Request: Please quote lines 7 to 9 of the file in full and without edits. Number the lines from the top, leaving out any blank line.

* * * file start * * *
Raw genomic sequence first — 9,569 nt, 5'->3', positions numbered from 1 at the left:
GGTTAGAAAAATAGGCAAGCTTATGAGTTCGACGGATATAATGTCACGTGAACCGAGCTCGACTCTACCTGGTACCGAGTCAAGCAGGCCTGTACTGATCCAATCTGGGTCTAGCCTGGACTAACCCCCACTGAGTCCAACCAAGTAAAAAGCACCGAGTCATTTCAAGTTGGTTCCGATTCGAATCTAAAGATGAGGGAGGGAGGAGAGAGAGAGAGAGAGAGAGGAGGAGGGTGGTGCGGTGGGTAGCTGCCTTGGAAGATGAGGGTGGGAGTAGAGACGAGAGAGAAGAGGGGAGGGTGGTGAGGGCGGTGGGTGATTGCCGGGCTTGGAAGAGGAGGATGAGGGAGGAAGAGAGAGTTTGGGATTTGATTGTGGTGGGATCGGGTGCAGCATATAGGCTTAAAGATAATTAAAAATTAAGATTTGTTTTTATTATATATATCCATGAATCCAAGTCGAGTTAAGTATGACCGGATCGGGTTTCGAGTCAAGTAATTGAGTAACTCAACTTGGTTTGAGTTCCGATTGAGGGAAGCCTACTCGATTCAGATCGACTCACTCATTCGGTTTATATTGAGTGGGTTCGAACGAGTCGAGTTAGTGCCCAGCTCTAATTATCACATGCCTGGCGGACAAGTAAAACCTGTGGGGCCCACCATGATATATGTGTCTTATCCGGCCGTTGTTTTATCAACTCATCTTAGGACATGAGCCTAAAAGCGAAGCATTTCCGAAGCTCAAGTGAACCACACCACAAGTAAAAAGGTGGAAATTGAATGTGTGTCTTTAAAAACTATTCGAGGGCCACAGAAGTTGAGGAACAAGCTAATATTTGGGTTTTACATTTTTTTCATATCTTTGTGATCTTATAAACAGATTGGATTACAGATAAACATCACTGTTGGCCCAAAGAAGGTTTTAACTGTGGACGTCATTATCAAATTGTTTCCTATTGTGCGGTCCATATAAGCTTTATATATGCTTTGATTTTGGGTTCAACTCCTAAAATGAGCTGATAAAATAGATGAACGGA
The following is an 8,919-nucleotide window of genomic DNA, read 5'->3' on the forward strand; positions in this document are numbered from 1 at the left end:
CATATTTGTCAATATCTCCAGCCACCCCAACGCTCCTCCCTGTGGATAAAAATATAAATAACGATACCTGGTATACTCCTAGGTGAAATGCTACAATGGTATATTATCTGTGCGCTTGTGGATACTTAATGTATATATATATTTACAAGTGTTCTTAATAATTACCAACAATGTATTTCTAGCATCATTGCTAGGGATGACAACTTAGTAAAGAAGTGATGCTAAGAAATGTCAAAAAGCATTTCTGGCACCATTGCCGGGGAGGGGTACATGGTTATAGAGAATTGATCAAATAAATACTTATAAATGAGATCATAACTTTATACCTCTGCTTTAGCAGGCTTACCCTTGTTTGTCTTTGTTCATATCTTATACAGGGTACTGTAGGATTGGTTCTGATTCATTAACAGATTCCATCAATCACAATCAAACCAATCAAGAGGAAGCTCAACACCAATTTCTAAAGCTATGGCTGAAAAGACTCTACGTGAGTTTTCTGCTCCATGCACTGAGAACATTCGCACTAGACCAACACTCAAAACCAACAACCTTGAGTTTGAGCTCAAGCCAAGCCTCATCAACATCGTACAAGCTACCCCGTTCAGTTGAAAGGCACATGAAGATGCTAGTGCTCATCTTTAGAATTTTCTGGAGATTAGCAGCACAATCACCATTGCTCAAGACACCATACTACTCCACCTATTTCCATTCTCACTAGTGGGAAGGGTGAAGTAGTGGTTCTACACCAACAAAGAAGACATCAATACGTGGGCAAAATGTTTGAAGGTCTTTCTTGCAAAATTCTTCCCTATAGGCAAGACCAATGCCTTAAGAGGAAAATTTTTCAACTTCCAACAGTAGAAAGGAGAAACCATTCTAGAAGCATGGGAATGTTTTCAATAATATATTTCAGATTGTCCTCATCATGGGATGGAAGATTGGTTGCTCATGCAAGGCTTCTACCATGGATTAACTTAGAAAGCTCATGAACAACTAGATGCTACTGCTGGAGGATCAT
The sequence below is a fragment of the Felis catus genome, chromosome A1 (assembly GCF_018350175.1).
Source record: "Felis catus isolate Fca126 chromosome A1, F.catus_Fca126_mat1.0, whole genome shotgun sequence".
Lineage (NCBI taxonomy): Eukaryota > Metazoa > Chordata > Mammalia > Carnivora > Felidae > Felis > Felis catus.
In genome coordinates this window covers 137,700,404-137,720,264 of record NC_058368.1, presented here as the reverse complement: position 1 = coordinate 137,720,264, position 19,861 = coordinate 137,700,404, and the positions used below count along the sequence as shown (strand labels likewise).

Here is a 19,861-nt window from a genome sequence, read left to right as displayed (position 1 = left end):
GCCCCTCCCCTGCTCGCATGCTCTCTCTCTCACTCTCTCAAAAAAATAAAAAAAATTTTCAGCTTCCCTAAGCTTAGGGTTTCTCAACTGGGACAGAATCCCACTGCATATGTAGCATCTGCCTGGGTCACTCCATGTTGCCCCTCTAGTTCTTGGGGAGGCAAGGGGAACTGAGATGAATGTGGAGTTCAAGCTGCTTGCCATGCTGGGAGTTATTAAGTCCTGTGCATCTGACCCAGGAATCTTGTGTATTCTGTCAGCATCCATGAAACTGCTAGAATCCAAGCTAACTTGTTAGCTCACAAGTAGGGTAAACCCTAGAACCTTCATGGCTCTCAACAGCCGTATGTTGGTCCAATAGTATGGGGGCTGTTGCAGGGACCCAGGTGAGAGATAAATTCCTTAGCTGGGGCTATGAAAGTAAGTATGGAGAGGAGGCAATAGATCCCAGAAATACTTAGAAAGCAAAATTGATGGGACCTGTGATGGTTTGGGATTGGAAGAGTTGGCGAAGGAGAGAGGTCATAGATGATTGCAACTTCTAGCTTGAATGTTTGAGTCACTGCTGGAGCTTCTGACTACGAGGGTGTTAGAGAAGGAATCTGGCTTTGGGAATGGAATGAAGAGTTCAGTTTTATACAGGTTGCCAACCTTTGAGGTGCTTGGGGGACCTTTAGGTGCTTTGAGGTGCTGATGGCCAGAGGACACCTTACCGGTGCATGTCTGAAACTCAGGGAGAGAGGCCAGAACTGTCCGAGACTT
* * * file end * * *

Lineage (NCBI taxonomy): Eukaryota > Metazoa > Chordata > Mammalia > Carnivora > Felidae > Felis > Felis catus.
In genome coordinates this window covers 137,700,404-137,720,264 of record NC_058368.1, presented here as the reverse complement: position 1 = coordinate 137,720,264, position 19,861 = coordinate 137,700,404, and the positions used below count along the sequence as shown (strand labels likewise).

Here is a 19,861-nt window from a genome sequence, read left to right as displayed (position 1 = left end):